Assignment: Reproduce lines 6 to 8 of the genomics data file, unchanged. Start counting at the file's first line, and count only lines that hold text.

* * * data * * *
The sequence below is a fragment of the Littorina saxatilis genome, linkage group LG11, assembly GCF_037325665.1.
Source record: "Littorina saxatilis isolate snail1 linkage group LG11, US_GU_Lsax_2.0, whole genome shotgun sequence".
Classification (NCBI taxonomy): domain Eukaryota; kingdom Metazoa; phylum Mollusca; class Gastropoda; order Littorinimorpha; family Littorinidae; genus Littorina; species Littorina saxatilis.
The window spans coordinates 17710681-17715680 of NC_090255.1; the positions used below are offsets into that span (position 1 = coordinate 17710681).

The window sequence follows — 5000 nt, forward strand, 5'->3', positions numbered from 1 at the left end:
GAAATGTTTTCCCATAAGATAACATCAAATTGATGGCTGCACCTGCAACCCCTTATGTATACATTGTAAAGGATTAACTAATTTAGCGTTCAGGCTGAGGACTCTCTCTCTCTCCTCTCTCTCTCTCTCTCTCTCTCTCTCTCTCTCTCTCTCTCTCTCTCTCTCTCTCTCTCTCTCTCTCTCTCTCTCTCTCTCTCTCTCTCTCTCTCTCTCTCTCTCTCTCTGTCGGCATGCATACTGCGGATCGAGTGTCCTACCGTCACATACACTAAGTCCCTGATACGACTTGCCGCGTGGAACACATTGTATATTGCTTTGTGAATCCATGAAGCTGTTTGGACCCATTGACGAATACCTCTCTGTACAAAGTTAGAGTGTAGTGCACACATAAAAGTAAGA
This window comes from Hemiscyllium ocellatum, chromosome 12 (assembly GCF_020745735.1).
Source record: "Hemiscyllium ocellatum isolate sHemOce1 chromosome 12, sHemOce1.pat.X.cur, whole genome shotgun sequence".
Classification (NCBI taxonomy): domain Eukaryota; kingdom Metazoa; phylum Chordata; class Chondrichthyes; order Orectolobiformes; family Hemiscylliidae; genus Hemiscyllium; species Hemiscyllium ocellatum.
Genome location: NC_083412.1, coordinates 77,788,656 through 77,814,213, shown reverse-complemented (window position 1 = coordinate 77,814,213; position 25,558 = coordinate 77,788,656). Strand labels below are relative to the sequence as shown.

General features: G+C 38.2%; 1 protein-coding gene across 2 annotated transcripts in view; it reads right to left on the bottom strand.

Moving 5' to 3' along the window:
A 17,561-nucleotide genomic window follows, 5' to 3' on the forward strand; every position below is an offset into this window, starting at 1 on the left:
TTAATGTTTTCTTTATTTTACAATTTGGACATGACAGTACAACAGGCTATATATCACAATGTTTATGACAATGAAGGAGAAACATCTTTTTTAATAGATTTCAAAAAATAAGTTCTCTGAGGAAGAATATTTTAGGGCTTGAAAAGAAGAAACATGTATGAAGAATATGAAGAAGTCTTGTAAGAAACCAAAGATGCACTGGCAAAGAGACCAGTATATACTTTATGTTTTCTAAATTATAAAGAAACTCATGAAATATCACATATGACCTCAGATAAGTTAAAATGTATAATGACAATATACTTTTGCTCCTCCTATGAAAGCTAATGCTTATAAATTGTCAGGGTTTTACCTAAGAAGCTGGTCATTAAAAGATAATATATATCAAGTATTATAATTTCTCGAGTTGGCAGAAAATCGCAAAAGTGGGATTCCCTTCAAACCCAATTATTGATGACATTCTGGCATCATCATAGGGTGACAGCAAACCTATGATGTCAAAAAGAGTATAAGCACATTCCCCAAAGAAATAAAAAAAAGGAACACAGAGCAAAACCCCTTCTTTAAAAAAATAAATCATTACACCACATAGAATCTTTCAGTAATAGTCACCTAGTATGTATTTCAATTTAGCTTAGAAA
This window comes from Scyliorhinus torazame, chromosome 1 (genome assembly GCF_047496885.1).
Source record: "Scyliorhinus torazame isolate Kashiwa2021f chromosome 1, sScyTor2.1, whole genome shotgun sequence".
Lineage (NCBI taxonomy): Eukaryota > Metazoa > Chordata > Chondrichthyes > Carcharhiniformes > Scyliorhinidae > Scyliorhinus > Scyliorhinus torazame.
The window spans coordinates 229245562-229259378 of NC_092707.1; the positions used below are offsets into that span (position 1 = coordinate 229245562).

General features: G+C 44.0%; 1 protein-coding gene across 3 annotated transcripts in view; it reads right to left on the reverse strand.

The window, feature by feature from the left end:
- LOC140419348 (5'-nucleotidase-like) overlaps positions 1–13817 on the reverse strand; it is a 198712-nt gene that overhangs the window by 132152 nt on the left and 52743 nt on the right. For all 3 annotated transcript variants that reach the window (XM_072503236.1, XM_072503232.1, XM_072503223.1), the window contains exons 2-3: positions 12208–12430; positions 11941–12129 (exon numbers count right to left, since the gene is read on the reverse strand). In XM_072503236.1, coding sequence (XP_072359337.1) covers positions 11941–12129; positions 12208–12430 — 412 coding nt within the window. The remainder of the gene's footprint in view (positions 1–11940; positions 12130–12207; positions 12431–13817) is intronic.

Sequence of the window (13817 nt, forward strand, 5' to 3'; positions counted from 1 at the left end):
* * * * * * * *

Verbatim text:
GAAATGTTTTCCCATAAGATAACATCAAATTGATGGCTGCACCTGCAACCCCTTATGTATACATTGTAAAGGATTAACTAATTTAGCGTTCAGGCTGAGGACTCTCTCTCTCTCCTCTCTCTCTCTCTCTCTCTCTCTCTCTCTCTCTCTCTCTCTCTCTCTCTCTCTCTCTCTCTCTCTCTCTCTCTCTCTCTCTCTCTCTCTCTCTCTCTCTCTCTCTCTCTGTCGGCATGCATACTGCGGATCGAGTGTCCTACCGTCACATACACTAAGTCCCTGATACGACTTGCCGCGTGGAACACATTGTATATTGCTTTGTGAATCCATGAAGCTGTTTGGACCCATTGACGAATACCTCTCTGTACAAAGTTAGAGTGTAGTGCACACATAAAAGTAAGA
This window comes from Hemiscyllium ocellatum, chromosome 12 (assembly GCF_020745735.1).
Source record: "Hemiscyllium ocellatum isolate sHemOce1 chromosome 12, sHemOce1.pat.X.cur, whole genome shotgun sequence".